- TIME WARP: When Applebaum fires the time warp weapon, he ends up resetting events so that Freya has not been captured and she can get off the alert that eventually resulted in him being sent to Whales Mouth armed by the UN with the time warp weapon. This is why several chapters focus on the significance of the developers of the time warp device and an effort to prevent them from reaching their goal. In this understanding, the LSD trip is not so much a plot device as a part of the horrors of a police state that is using LSD and other brainwashing techniques to enslave the population of the new colony.
- LSD and PARAWORLDS: Everything from the LSD trip on is incoherent nonsense, the result of a destroyed mind that pitifully imagines success against the machine. However, it's possible that some of the perceived "paraworlds" are instigated by the brainwashing experts on the colony planet. The sequences in which Rachmael is back on earth or in his space ship are simply more paraworlds. It's also possible that framing story involving Lies Inc.'s broken computers and Rachmael's rat dreams are a signal that even the basic real world is a Paraworld, though how that relates to the main story is unclear.
EDITING NEEDED: Dick may have intended to smooth out some areas of the text so that the contradictions would resolve or be more clearly presented as mere paradoxes. Given his death, he didn't get around to it.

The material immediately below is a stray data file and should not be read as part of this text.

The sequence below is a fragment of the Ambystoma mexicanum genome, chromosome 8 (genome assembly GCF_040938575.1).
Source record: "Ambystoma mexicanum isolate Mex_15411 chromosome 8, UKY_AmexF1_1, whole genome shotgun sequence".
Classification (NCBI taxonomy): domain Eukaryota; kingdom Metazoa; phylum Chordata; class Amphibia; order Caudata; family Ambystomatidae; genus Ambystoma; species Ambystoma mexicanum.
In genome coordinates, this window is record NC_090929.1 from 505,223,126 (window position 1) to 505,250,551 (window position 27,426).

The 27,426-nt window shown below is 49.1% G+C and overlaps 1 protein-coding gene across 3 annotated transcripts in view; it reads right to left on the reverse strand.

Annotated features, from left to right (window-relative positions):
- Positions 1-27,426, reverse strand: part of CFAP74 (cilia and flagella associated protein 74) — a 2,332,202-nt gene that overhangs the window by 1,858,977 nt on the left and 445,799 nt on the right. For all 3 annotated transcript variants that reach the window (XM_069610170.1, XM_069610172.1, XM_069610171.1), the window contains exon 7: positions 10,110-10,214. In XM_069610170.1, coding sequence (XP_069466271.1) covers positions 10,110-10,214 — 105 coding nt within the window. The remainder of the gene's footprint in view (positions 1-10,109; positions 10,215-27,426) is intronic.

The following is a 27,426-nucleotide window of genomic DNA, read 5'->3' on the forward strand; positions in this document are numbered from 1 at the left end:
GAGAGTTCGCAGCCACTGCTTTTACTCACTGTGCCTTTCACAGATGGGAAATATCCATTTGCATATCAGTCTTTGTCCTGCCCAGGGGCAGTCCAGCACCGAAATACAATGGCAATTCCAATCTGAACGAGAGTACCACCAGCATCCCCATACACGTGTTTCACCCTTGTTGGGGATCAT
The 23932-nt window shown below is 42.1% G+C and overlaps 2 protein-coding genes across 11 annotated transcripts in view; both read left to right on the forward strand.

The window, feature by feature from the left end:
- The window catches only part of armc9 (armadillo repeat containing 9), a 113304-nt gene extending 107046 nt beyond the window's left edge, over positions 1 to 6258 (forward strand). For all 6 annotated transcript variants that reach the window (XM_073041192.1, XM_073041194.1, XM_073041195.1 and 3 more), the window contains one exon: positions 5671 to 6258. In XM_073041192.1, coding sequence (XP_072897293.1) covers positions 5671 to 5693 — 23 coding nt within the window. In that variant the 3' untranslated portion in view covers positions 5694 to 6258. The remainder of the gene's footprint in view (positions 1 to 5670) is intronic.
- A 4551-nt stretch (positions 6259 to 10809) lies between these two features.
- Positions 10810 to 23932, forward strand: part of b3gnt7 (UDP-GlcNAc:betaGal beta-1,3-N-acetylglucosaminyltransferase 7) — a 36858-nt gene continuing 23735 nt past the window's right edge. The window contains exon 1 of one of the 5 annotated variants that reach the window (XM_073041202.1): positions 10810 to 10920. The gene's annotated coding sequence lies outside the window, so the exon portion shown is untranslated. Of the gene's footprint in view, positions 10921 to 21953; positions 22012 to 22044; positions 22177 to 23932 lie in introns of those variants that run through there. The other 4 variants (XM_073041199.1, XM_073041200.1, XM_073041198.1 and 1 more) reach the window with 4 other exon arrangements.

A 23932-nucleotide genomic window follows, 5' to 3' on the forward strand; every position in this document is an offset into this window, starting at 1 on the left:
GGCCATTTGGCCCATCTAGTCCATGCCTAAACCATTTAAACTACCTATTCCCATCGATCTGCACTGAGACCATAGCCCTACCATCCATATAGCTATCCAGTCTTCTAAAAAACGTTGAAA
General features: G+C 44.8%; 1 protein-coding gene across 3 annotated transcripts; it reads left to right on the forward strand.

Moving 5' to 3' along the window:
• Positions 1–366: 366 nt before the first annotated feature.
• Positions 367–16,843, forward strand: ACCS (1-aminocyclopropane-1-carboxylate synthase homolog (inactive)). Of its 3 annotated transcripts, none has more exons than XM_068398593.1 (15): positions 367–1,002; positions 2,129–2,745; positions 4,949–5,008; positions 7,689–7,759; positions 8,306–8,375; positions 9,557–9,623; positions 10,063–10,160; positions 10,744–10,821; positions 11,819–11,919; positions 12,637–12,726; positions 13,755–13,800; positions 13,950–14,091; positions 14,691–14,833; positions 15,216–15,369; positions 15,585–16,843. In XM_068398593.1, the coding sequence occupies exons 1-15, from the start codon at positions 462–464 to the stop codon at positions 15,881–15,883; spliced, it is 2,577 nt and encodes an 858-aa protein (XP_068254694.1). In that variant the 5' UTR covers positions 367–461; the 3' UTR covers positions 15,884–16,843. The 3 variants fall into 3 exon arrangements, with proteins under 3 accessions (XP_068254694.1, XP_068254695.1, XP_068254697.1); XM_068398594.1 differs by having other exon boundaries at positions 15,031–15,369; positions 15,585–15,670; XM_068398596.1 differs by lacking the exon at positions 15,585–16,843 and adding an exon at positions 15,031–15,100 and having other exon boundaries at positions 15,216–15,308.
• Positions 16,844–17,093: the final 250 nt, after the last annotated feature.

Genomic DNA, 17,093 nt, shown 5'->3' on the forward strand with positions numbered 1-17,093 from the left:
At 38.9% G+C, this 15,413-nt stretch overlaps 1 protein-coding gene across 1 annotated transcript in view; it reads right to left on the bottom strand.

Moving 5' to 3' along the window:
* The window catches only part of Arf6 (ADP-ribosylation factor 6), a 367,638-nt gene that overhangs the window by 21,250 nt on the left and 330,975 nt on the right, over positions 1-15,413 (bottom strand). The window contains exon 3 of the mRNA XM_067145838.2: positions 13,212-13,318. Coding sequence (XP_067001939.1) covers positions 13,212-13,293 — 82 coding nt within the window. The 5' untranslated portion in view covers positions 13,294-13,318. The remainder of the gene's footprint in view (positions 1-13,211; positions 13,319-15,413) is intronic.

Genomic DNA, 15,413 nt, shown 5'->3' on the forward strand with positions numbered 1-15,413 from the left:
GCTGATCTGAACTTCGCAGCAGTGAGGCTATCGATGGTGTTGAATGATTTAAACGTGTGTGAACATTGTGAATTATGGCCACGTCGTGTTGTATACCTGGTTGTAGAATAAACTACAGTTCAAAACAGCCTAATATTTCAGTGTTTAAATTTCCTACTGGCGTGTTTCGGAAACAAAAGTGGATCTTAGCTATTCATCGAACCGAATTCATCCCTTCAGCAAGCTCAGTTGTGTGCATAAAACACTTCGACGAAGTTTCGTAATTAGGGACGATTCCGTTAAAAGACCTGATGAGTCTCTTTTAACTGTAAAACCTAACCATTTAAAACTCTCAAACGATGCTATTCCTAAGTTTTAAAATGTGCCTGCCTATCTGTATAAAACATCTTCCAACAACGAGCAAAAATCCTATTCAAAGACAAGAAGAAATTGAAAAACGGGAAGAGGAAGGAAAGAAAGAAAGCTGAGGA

- Ftjrwrites, I hope I'm not being cheeky and revert if you prefer, but I put in some breaks and a list formatting to make it clearer what was being said. Alastairward (talk) 20:10, 15 February 2010 (UTC)
- Very well explained, I will just add a few information about the structure of this novel. From the very beginning of the story, Rachmael faces the problem of establishing if the world he's perceiving is real or not, if it is the "real" world or a "paraworld": the rat dreams, Abba visions talking to him and telling it's all lies, and then a gradual but relentless crumbling of any certainties about reality....that's a continuous and intentional challenge to a clear definition of reality, similarly to other Dick novels and, to a certain extent, also to some recent movies like Inception and Edge of Tomorrow. I recently came across a PKD book, The Dark Haired Girl, that features some of Dick's essays from the Seventies (the same period when he developed the plot of The Unteleported Man) and there is this one essay which is entitled Man, Android and Machine: if you read through it, you will find a good and exhaustive explanation about Dick's vision of reality or, at least, about a possible approach to reality he was experiencing at the time, following the theories of some more or less contemporary academics like Robert E. Ornstein, Charles Tart, Pierre Teilhard de Chardin, Carl Jung, Henri Bergson, etc. I'm not going to explore that topic right here, it would be way too long and demanding, but I suggest you guys to read that essay because it shares so many things in common with the underlying structure of The Unteleported Man, which I personally interpret as a novelization of these theories according to Dick's artistic and intellectual sensitivity.--Teno85 (talk) 01:16, 20 April 2016 (UTC)